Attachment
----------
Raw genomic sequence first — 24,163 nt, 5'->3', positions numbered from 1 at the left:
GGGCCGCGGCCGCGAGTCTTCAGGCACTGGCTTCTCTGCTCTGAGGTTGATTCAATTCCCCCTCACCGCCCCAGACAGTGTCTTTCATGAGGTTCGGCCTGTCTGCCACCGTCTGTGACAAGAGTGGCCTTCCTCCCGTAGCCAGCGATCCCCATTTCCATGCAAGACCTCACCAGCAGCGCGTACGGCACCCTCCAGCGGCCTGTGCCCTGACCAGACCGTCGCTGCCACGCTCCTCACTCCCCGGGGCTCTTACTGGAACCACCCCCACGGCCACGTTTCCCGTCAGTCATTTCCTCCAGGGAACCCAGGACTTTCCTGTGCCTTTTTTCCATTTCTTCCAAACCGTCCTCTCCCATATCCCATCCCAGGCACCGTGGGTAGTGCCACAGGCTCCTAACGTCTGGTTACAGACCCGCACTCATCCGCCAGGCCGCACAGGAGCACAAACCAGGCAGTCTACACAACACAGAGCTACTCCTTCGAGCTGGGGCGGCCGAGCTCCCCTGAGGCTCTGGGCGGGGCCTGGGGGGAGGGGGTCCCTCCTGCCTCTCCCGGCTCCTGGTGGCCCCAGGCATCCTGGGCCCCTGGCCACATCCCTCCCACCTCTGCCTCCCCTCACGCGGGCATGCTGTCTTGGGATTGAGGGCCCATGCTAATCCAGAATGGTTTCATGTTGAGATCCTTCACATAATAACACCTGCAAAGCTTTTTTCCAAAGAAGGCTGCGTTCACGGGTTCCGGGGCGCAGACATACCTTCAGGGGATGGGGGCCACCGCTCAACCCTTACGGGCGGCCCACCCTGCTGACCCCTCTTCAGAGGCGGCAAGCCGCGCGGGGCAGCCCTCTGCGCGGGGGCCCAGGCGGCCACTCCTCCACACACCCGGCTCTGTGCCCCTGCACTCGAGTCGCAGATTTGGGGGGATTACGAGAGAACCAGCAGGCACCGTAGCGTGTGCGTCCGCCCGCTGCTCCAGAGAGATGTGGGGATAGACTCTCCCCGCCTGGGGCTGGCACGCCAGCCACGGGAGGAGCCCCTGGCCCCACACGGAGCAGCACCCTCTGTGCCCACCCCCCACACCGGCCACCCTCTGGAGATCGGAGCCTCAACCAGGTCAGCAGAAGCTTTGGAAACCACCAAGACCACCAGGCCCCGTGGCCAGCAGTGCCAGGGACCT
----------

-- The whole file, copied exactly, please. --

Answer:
Raw genomic sequence first — 24,163 nt, 5'->3', positions numbered from 1 at the left:
GGGCCGCGGCCGCGAGTCTTCAGGCACTGGCTTCTCTGCTCTGAGGTTGATTCAATTCCCCCTCACCGCCCCAGACAGTGTCTTTCATGAGGTTCGGCCTGTCTGCCACCGTCTGTGACAAGAGTGGCCTTCCTCCCGTAGCCAGCGATCCCCATTTCCATGCAAGACCTCACCAGCAGCGCGTACGGCACCCTCCAGCGGCCTGTGCCCTGACCAGACCGTCGCTGCCACGCTCCTCACTCCCCGGGGCTCTTACTGGAACCACCCCCACGGCCACGTTTCCCGTCAGTCATTTCCTCCAGGGAACCCAGGACTTTCCTGTGCCTTTTTTCCATTTCTTCCAAACCGTCCTCTCCCATATCCCATCCCAGGCACCGTGGGTAGTGCCACAGGCTCCTAACGTCTGGTTACAGACCCGCACTCATCCGCCAGGCCGCACAGGAGCACAAACCAGGCAGTCTACACAACACAGAGCTACTCCTTCGAGCTGGGGCGGCCGAGCTCCCCTGAGGCTCTGGGCGGGGCCTGGGGGGAGGGGGTCCCTCCTGCCTCTCCCGGCTCCTGGTGGCCCCAGGCATCCTGGGCCCCTGGCCACATCCCTCCCACCTCTGCCTCCCCTCACGCGGGCATGCTGTCTTGGGATTGAGGGCCCATGCTAATCCAGAATGGTTTCATGTTGAGATCCTTCACATAATAACACCTGCAAAGCTTTTTTCCAAAGAAGGCTGCGTTCACGGGTTCCGGGGCGCAGACATACCTTCAGGGGATGGGGGCCACCGCTCAACCCTTACGGGCGGCCCACCCTGCTGACCCCTCTTCAGAGGCGGCAAGCCGCGCGGGGCAGCCCTCTGCGCGGGGGCCCAGGCGGCCACTCCTCCACACACCCGGCTCTGTGCCCCTGCACTCGAGTCGCAGATTTGGGGGGATTACGAGAGAACCAGCAGGCACCGTAGCGTGTGCGTCCGCCCGCTGCTCCAGAGAGATGTGGGGATAGACTCTCCCCGCCTGGGGCTGGCACGCCAGCCACGGGAGGAGCCCCTGGCCCCACACGGAGCAGCACCCTCTGTGCCCACCCCCCACACCGGCCACCCTCTGGAGATCGGAGCCTCAACCAGGTCAGCAGAAGCTTTGGAAACCACCAAGACCACCAGGCCCCGTGGCCAGCAGTGCCAGGGACCT